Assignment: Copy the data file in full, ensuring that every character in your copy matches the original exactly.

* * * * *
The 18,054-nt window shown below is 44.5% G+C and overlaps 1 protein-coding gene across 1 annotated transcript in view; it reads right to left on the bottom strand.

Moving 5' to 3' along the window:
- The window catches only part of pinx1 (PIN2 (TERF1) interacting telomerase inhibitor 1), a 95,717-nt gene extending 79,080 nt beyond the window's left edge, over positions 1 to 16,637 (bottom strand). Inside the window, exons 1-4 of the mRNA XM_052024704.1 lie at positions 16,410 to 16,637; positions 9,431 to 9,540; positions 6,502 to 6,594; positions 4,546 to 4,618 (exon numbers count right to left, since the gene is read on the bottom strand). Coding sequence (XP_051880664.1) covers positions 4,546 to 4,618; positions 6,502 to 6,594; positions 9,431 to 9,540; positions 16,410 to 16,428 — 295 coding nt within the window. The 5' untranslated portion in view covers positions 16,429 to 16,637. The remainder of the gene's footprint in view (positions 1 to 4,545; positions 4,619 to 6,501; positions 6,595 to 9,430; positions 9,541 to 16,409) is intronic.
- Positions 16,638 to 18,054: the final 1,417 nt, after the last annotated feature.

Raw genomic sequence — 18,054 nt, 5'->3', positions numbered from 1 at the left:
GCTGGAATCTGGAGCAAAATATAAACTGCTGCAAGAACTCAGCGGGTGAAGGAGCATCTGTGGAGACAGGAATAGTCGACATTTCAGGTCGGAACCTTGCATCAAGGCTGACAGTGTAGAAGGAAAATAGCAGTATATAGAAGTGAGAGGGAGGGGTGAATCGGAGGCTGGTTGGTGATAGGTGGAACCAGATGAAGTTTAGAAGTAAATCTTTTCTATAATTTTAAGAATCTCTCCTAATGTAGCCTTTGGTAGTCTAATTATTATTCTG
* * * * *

The 18,054-nt window shown below is 44.5% G+C and overlaps 1 protein-coding gene across 1 annotated transcript in view; it reads right to left on the bottom strand.

Moving 5' to 3' along the window:
- The window catches only part of pinx1 (PIN2 (TERF1) interacting telomerase inhibitor 1), a 95,717-nt gene extending 79,080 nt beyond the window's left edge, over positions 1 to 16,637 (bottom strand). Inside the window, exons 1-4 of the mRNA XM_052024704.1 lie at positions 16,410 to 16,637; positions 9,431 to 9,540; positions 6,502 to 6,594; positions 4,546 to 4,618 (exon numbers count right to left, since the gene is read on the bottom strand). Coding sequence (XP_051880664.1) covers positions 4,546 to 4,618; positions 6,502 to 6,594; positions 9,431 to 9,540; positions 16,410 to 16,428 — 295 coding nt within the window. The 5' untranslated portion in view covers positions 16,429 to 16,637. The remainder of the gene's footprint in view (positions 1 to 4,545; positions 4,619 to 6,501; positions 6,595 to 9,430; positions 9,541 to 16,409) is intronic.
- Positions 16,638 to 18,054: the final 1,417 nt, after the last annotated feature.

Raw genomic sequence — 18,054 nt, 5'->3', positions numbered from 1 at the left:
GCTGGAATCTGGAGCAAAATATAAACTGCTGCAAGAACTCAGCGGGTGAAGGAGCATCTGTGGAGACAGGAATAGTCGACATTTCAGGTCGGAACCTTGCATCAAGGCTGACAGTGTAGAAGGAAAATAGCAGTATATAGAAGTGAGAGGGAGGGGTGAATCGGAGGCTGGTTGGTGATAGGTGGAACCAGATGAAGTTTAGAAGTAAATCTTTTCTATAATTTTAAGAATCTCTCCTAATGTAGCCTTTGGTAGTCTAATTATTATTCTG